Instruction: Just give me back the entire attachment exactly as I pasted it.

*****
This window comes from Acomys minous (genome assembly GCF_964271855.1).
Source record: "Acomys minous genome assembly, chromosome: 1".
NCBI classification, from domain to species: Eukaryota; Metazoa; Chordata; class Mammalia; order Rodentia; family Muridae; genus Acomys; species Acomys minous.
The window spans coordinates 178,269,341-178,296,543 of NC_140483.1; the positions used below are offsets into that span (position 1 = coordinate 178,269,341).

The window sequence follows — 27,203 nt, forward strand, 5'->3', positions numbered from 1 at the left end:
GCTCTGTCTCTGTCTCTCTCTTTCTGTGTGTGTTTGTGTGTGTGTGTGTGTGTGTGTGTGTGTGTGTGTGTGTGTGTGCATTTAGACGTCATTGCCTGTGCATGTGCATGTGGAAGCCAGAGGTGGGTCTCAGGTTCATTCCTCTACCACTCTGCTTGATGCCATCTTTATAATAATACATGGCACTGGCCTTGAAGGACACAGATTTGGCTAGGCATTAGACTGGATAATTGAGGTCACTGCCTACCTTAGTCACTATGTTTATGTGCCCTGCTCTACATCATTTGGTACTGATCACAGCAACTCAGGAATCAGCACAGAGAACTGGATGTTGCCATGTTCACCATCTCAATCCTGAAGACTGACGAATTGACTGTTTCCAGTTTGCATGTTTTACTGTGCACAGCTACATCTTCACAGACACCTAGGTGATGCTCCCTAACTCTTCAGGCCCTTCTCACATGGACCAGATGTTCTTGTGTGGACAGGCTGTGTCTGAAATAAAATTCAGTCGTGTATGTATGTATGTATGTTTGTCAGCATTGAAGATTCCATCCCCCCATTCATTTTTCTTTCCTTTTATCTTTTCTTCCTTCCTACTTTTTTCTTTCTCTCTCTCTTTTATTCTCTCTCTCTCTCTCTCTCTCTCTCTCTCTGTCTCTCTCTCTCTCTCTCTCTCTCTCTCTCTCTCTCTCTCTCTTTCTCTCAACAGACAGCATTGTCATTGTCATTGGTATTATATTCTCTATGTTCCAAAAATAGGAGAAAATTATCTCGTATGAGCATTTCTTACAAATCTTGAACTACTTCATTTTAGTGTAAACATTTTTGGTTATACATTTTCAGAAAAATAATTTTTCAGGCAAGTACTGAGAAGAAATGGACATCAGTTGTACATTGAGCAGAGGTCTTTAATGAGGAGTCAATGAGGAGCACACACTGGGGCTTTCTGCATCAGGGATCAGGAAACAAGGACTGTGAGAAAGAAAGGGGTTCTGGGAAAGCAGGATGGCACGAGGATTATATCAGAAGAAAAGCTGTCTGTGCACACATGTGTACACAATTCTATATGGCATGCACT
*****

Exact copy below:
This window comes from Acomys minous (genome assembly GCF_964271855.1).
Source record: "Acomys minous genome assembly, chromosome: 1".
NCBI classification, from domain to species: Eukaryota; Metazoa; Chordata; class Mammalia; order Rodentia; family Muridae; genus Acomys; species Acomys minous.
The window spans coordinates 178,269,341-178,296,543 of NC_140483.1; the positions used below are offsets into that span (position 1 = coordinate 178,269,341).

The window sequence follows — 27,203 nt, forward strand, 5'->3', positions numbered from 1 at the left end:
GCTCTGTCTCTGTCTCTCTCTTTCTGTGTGTGTTTGTGTGTGTGTGTGTGTGTGTGTGTGTGTGTGTGTGTGTGTGTGCATTTAGACGTCATTGCCTGTGCATGTGCATGTGGAAGCCAGAGGTGGGTCTCAGGTTCATTCCTCTACCACTCTGCTTGATGCCATCTTTATAATAATACATGGCACTGGCCTTGAAGGACACAGATTTGGCTAGGCATTAGACTGGATAATTGAGGTCACTGCCTACCTTAGTCACTATGTTTATGTGCCCTGCTCTACATCATTTGGTACTGATCACAGCAACTCAGGAATCAGCACAGAGAACTGGATGTTGCCATGTTCACCATCTCAATCCTGAAGACTGACGAATTGACTGTTTCCAGTTTGCATGTTTTACTGTGCACAGCTACATCTTCACAGACACCTAGGTGATGCTCCCTAACTCTTCAGGCCCTTCTCACATGGACCAGATGTTCTTGTGTGGACAGGCTGTGTCTGAAATAAAATTCAGTCGTGTATGTATGTATGTATGTTTGTCAGCATTGAAGATTCCATCCCCCCATTCATTTTTCTTTCCTTTTATCTTTTCTTCCTTCCTACTTTTTTCTTTCTCTCTCTCTTTTATTCTCTCTCTCTCTCTCTCTCTCTCTCTCTCTGTCTCTCTCTCTCTCTCTCTCTCTCTCTCTCTCTCTCTCTCTCTTTCTCTCAACAGACAGCATTGTCATTGTCATTGGTATTATATTCTCTATGTTCCAAAAATAGGAGAAAATTATCTCGTATGAGCATTTCTTACAAATCTTGAACTACTTCATTTTAGTGTAAACATTTTTGGTTATACATTTTCAGAAAAATAATTTTTCAGGCAAGTACTGAGAAGAAATGGACATCAGTTGTACATTGAGCAGAGGTCTTTAATGAGGAGTCAATGAGGAGCACACACTGGGGCTTTCTGCATCAGGGATCAGGAAACAAGGACTGTGAGAAAGAAAGGGGTTCTGGGAAAGCAGGATGGCACGAGGATTATATCAGAAGAAAAGCTGTCTGTGCACACATGTGTACACAATTCTATATGGCATGCACT